Laying the groundwork for a technology-driven retail experience
An important point to keep in mind is this: technology-driven experiences should not be added just for the “bells and whistles,” but rather to enhance a consumer’s existing behaviors and improve his/her experience. In order to architect the right experience for your target audience, make sure you answer a few key questions:
What are the goals?
Often we are approached by brands that ask us, “what cool new tech can we add to our store?” and we encourage clients to take a step back and focus on the overarching goals. We ask them, are you looking for a solution that answers a pain point today? Does it help solve a sizing-fit gap? Are you looking to increase dwell times and educate your customer in a more immersive way? What benchmarks do you consider for a positive ROI for your investment?
How does your improved in-store experience support the behavior of your customer?
Start with considering how your existing customers behave today. Are they digital natives, mobile savvy, open to sharing? It’s critical to understand the behaviors today in order to create an experience that will resonate. People are creatures of habit and will gravitate towards well-worn paths.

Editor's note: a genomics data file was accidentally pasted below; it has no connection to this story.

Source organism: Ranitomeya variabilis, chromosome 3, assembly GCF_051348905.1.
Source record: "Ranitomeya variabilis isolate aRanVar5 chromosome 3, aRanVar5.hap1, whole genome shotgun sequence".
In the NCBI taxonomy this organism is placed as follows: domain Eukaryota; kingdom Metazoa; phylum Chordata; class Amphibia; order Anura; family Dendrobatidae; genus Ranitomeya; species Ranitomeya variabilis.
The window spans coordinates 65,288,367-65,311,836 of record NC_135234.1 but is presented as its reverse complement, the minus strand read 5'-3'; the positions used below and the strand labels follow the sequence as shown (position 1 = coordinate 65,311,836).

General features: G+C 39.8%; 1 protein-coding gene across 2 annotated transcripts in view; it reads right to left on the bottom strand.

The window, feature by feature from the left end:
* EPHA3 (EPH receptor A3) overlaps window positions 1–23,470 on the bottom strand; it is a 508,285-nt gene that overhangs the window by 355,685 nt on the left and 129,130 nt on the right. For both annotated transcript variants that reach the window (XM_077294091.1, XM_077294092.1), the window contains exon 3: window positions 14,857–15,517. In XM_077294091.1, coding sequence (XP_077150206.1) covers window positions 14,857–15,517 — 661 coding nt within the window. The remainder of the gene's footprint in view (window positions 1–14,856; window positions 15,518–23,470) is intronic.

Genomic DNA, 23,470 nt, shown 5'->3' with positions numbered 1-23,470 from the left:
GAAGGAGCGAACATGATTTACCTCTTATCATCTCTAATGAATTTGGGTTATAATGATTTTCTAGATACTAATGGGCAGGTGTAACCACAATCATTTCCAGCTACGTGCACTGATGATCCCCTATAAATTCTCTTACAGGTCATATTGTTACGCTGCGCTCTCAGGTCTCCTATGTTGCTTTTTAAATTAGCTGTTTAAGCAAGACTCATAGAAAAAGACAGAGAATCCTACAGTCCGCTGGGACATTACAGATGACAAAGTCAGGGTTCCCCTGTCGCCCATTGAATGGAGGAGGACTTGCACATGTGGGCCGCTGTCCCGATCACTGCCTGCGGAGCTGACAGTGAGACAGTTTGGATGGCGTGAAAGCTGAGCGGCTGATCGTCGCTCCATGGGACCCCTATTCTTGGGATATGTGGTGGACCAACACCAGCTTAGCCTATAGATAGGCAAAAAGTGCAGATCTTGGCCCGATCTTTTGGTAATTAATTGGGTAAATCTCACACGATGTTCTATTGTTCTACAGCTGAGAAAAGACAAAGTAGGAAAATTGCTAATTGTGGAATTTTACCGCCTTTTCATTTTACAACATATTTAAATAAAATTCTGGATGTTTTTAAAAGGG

Consider the example of Instagram. What made it so successful wasn’t that it enabled people to take photos — a behavior people already practiced with their phones — but it made sharing photos with friends and family unbelievably easy. Instagram gave users a seamless way harness their inner creative. Because the platform was so simple, it took advantage of existing behaviors and was instantly intuitive to use.
The same goes for in-store experiences. Today we are seeing a lot of brands gravitate to text messaging application when designing their in-store technology experiences for this very reason. These brands are tapping into existing behaviors to offer frictionless and intuitive experience to their customers.
What are the internal infrastructure needs?
Implementing a new solution or experience takes resources. It’s likely you’ll need a team for execution as well as infrastructural and logistical support. A technology rollout can be a lot like an iceberg — the bulk of the project is “underwater” (not immediately visible) and often comes as a surprise to brands. To save yourself that surprise, there needs to be a clear understanding of a project’s IT needs. Here are a few places you should strive for clarity and alignment before you start:
Crafting the beta experience
Once the preliminary groundwork is in place, it’s time to start creating an event that not only fosters engagement but is also fun and engaging. You’ll also want to ensure you have an efficient way to acquire initial feedback as you launch your new offering. Consumers embrace early access and events that feel exclusive, so position it to take advantage of that idea. Make it loud and clear that participants will not only get into this club, but they will also be incentivized for their time and will be rewarded for engaging and providing feedback.